Have a read through A hacker stole $31M of Ether — how it happened, and what it means for Ethereum, but make sure to get to section 3 where it compares the mantra of “move fast and break things” vs. the irrevertible code in a smart contact.
The problem is, blockchain programming is fundamentally different from web development.
Web development is far more forgiving. When you push bad code to a web server, it’s not a big deal if there’s a critical mistake — you can just roll back the code, or roll forward with a fix, and all is well because you control the server. Or if the worst happens and there’s an active breach or a data leak, you can always stop the bleeding by shutting off your servers and disconnecting yourself from the network.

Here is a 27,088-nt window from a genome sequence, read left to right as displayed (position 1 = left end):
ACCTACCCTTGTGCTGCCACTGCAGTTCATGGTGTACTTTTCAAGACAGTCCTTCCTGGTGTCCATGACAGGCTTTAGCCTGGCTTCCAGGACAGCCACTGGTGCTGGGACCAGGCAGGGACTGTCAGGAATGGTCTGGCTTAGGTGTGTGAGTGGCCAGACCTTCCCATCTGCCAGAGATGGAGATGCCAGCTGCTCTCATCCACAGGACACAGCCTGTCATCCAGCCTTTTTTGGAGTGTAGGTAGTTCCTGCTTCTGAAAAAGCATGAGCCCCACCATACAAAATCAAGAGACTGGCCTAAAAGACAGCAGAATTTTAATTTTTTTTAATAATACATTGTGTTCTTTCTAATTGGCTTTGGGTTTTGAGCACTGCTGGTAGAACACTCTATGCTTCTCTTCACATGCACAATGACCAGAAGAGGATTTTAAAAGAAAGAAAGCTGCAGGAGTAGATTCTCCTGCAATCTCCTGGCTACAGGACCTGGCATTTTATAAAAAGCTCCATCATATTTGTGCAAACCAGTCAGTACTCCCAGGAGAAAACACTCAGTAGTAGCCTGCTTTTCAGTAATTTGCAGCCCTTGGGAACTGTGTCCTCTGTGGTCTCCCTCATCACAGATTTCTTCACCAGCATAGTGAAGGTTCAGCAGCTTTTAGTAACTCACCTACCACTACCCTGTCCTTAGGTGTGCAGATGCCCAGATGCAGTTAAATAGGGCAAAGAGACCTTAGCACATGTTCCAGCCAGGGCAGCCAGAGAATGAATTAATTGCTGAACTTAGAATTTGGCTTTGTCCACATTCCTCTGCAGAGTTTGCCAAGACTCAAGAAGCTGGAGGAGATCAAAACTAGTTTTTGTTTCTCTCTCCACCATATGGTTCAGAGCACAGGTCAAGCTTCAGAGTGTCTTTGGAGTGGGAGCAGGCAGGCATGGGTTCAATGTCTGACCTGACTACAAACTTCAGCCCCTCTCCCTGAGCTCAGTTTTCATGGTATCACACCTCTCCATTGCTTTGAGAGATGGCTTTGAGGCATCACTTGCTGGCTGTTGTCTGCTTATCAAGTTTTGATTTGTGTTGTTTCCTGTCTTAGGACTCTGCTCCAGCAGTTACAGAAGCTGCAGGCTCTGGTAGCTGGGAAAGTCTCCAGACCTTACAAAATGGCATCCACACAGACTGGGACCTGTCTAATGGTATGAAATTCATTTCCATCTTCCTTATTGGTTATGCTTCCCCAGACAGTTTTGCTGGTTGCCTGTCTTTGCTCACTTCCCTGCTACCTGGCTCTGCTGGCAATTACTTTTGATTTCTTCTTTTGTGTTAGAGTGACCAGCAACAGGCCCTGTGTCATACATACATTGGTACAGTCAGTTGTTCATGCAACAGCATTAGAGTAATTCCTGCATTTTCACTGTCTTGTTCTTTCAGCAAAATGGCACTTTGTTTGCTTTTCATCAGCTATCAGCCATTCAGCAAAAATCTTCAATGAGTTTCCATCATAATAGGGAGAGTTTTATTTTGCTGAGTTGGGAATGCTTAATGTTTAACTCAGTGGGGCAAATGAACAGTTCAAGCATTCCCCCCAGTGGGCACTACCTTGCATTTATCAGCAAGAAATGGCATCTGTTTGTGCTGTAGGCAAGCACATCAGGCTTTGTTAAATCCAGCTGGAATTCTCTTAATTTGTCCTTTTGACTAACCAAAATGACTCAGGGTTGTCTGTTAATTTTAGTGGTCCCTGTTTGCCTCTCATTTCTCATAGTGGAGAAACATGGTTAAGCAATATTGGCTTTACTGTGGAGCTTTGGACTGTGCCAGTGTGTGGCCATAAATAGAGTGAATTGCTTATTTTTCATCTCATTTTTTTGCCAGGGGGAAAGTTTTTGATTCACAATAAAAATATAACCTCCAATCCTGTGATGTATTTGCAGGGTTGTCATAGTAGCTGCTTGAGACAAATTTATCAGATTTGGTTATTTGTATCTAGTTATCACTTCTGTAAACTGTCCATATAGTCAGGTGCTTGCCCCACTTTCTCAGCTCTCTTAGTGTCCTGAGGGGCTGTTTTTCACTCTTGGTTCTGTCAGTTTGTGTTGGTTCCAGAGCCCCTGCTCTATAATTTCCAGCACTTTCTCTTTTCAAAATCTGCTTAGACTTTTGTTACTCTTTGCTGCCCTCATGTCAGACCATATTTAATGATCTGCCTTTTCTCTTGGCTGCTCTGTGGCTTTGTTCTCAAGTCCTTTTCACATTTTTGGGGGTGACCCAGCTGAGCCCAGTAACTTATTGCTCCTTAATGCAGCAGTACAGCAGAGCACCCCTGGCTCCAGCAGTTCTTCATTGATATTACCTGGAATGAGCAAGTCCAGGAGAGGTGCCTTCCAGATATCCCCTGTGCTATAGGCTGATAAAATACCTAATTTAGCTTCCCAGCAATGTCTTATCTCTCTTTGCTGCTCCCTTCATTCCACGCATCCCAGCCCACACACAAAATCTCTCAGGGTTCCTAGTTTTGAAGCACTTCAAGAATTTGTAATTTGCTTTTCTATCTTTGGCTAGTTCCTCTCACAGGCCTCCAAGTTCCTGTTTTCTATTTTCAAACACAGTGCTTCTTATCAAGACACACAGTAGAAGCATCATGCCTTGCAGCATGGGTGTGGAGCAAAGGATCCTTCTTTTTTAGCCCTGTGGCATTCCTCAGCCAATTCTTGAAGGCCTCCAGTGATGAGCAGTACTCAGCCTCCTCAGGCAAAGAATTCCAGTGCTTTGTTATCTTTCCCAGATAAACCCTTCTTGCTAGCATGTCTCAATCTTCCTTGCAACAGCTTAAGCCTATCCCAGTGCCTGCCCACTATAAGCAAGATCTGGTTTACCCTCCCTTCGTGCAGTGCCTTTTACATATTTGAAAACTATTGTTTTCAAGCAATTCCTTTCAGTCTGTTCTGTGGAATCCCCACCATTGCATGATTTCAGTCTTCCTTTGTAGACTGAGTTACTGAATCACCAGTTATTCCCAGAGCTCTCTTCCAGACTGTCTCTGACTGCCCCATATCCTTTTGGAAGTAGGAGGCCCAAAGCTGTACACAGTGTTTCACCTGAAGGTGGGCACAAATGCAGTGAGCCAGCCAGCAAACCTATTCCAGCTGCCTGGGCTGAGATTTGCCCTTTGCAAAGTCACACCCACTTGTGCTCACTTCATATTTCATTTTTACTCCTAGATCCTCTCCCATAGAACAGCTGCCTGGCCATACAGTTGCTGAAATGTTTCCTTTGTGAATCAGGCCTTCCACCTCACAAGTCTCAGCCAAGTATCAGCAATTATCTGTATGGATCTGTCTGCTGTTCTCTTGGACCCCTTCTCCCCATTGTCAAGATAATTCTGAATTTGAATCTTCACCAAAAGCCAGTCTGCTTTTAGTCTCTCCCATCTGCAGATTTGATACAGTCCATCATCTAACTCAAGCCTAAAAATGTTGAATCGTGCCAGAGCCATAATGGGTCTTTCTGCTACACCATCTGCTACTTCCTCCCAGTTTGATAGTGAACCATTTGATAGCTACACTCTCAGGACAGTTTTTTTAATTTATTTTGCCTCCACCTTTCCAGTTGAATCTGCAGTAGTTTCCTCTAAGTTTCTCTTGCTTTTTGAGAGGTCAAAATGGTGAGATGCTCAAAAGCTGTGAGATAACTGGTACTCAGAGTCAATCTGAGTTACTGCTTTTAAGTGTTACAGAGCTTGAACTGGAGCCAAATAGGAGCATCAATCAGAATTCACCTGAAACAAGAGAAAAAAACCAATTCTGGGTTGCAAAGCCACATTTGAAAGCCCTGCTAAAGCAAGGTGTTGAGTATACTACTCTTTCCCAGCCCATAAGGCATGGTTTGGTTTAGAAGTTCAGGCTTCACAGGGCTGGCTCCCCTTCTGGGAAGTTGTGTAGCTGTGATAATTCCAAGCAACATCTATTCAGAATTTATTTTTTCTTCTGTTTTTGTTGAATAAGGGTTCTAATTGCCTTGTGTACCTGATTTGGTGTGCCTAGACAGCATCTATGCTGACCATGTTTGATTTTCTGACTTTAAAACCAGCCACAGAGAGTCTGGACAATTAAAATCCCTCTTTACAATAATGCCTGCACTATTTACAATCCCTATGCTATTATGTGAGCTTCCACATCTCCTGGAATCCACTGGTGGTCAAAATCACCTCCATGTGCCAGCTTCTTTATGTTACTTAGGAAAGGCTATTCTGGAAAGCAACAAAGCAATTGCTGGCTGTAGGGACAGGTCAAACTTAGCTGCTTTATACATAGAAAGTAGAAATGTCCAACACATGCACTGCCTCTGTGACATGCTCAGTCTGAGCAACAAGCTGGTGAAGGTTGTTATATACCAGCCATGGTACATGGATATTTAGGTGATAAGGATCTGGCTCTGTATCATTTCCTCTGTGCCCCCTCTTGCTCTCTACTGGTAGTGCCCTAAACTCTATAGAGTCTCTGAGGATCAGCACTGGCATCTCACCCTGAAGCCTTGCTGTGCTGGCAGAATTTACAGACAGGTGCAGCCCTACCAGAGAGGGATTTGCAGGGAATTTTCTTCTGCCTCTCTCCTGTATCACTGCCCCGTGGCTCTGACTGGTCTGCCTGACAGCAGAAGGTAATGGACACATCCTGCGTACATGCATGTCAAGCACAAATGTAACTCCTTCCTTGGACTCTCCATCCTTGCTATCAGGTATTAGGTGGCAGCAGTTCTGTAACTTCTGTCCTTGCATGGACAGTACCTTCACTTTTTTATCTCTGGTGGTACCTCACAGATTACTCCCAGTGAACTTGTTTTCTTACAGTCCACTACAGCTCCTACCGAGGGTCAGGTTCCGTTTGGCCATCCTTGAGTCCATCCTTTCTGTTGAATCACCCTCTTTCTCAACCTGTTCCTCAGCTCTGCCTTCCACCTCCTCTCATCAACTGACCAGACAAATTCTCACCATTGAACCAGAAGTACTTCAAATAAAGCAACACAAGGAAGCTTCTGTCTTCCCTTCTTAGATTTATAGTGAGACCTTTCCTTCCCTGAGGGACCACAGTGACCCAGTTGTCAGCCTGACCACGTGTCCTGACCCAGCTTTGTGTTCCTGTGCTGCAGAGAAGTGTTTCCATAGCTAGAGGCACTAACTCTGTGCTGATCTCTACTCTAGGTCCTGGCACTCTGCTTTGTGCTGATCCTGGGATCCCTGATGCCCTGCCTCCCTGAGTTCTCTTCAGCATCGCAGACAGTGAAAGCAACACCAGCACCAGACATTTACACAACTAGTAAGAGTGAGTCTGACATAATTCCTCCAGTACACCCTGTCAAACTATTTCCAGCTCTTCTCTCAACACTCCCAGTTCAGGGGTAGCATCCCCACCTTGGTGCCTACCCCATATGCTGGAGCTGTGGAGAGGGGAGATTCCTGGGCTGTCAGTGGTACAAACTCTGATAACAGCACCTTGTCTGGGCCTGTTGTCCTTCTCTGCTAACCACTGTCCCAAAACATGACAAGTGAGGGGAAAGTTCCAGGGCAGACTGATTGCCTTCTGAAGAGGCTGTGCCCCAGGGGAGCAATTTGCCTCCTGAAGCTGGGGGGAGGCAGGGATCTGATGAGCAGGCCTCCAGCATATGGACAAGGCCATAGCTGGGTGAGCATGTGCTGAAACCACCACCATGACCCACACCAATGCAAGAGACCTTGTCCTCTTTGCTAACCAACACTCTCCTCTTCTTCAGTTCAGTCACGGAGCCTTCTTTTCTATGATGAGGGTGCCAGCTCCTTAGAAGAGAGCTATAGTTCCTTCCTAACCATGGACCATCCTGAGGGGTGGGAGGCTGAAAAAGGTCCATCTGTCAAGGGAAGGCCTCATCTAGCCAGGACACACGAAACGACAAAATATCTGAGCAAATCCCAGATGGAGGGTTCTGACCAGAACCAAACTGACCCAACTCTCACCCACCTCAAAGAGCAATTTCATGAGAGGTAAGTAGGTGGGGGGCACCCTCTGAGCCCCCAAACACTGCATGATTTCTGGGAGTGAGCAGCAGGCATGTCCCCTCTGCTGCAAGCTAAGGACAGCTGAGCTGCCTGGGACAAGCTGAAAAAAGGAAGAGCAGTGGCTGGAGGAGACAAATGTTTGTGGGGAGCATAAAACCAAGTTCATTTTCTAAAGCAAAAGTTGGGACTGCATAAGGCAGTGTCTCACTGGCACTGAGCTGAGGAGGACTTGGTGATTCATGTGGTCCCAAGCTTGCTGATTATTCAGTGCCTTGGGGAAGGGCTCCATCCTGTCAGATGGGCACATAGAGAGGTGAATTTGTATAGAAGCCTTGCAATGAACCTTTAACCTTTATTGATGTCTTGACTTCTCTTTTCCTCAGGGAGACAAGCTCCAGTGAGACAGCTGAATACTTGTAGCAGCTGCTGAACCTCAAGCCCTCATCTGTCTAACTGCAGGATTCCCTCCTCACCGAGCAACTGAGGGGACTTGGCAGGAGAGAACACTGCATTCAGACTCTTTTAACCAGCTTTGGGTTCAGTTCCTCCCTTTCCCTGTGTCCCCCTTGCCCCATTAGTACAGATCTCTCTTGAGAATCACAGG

And before you think “our developers are better, this wouldn’t happen to us”, read this:
The developers here were a cross-collaboration between the Ethereum foundation (literally the creators of Ethereum), the Parity core team, and members of the open-source community. It underwent extensive peer review. This is basically the highest standard of [programming] that exists in the Ethereum ecosystem.
Not sure the takeaway here, other than to be cautious about over-committing on any blockchain / smart contract initiatives.